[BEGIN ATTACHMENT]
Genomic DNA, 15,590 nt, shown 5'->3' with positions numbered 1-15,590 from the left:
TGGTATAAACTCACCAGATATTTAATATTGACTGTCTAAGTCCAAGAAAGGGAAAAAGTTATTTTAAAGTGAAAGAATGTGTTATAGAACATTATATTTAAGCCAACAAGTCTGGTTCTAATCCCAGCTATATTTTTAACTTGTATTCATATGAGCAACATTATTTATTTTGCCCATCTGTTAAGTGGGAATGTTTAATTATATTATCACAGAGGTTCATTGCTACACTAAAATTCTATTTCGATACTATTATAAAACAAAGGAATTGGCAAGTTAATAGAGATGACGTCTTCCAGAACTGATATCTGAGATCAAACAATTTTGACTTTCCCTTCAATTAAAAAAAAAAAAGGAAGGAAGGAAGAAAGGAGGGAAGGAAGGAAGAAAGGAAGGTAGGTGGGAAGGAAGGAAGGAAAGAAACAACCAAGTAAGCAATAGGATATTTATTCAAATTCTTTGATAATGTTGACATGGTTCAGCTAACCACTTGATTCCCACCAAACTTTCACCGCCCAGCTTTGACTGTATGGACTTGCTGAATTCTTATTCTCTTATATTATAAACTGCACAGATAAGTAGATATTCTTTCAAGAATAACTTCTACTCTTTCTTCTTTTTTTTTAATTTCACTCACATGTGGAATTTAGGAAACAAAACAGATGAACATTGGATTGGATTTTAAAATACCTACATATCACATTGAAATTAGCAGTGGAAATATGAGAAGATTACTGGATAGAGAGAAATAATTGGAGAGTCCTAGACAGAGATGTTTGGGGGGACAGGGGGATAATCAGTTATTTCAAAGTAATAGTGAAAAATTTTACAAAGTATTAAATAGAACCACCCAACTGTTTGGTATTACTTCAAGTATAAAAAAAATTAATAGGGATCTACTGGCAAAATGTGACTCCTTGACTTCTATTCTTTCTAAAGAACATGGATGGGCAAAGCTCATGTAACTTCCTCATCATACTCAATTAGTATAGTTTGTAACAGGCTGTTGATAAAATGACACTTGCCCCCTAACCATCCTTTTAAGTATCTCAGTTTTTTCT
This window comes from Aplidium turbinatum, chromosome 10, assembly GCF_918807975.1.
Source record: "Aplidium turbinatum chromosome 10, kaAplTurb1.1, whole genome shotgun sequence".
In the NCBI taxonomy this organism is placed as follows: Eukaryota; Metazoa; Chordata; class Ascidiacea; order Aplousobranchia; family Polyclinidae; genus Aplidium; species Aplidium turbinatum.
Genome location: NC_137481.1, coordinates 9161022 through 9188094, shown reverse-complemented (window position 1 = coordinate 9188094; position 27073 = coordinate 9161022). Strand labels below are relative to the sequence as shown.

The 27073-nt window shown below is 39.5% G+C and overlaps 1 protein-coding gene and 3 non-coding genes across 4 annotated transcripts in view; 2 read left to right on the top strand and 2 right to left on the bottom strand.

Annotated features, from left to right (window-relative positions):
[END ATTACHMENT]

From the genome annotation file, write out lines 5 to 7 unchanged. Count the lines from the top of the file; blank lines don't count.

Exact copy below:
In the NCBI taxonomy this organism is placed as follows: Eukaryota; Metazoa; Chordata; class Ascidiacea; order Aplousobranchia; family Polyclinidae; genus Aplidium; species Aplidium turbinatum.
Genome location: NC_137481.1, coordinates 9161022 through 9188094, shown reverse-complemented (window position 1 = coordinate 9188094; position 27073 = coordinate 9161022). Strand labels below are relative to the sequence as shown.

The 27073-nt window shown below is 39.5% G+C and overlaps 1 protein-coding gene and 3 non-coding genes across 4 annotated transcripts in view; 2 read left to right on the top strand and 2 right to left on the bottom strand.